New executive programme teaches ethical leadership in business

12 July 2017 3 min. read

In an environment where shareholders, employees and broader stakeholders are increasingly calling for integrity, transparency and ethical behaviour, ensuring managers themselves operate and lead in an ethical manner is paramount to remaining competitive. A new executive programme from Rotterdam School of Management, Erasmus University (RSM), helps organisations willing to advance the ethical DNA of their leaders and build and maintain a profoundly ethical culture.

“In this complex world, good leadership can make the difference between success and failure,” says Professor Marius van Dijke, who teaches in the two-day programme. “But leadership is not simply a matter of mechanically applying the right kind of techniques to get the right outcomes. Instead, good leadership is about achieving collective goals in a morally responsible manner.”

Van Dijke’s remarks are backed by several international studies that show leadership plays a key role in not only steering organisations in the right direction, including developing strategies and business models, but also in ensuring that there is a supportive culture in place, with employees motivated and committed to the organisation’s vision. “It is not enough to just run a business efficiently, just as important is that the ‘right’ human behaviour is nurtured.”

Integrity and personal ethics

One of the main factors leaders tend to be judged and evaluated on is their integrity and personal ethics. “People who can’t lead ethically are no leaders at all,” says Van Dijke. In the ‘Ethical Leadership in Business’ programme, the professor offers several practical tools and tips that helps managers become more aware of potential moral pitfalls and how to avoid those, as well as how to encourage morally responsible behaviour in other people.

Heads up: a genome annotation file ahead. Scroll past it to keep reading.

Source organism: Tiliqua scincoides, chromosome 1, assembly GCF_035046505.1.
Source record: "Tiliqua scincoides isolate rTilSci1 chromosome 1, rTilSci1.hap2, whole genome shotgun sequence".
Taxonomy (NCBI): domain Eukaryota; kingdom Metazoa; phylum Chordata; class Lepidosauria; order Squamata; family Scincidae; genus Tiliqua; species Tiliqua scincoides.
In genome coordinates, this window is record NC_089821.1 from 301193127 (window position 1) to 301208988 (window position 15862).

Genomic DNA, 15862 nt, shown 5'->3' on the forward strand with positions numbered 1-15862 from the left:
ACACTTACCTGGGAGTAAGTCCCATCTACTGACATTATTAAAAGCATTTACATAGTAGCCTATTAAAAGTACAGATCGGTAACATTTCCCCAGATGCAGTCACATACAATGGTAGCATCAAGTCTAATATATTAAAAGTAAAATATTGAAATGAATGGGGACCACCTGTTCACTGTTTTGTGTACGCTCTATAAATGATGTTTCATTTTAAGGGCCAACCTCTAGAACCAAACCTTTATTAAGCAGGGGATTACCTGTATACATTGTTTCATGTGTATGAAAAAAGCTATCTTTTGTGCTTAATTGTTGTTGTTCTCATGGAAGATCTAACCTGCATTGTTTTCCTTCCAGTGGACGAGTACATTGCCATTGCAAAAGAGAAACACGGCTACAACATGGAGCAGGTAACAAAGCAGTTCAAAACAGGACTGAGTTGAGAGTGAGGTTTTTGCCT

RSM - Ethical Leadership in Business programme

Furthermore, participants will learn how to shape their organisation’s environment and internal work practices to prevent misbehaviour, think like an ethical leader and reflect on their own moral values, use the subtle influences that steer human behaviour as a force for good, and motivate others to behave ethically.

“Ethics is an art as much as a science,” says co-lecturer Doctor Gijs van Houwelingen. “It’s the art of morally responsible decision-making under uncertain and unclear circumstances.” He adds that modern day science has the potential to improve that art. “Often, it is our unconscious biases or incidental emotions that cloud our judgment and impair our ability to decide and behave in morally responsible ways. Such slip ups may have very real consequences.” 

Van Houwelingen says that during the ‘Ethical Leadership in Business’ programme, course participants will discover how to recognise these biases, and learn ways to overcome them. Programme participants will work interactively on real-life moral dilemmas and experience first-hand how minds can sometimes be tricked, down the line clouding moral judgments.

‘Ethical Leadership in Business’ is a two-day, English-taught programme by RSM Executive Education, one of Europe’s top 10 business schools. The course, which is aimed at managers and professionals with at least five years of professional experience, will take place on RSM’s campus in Rotterdam, with the first session is planned for October 2017.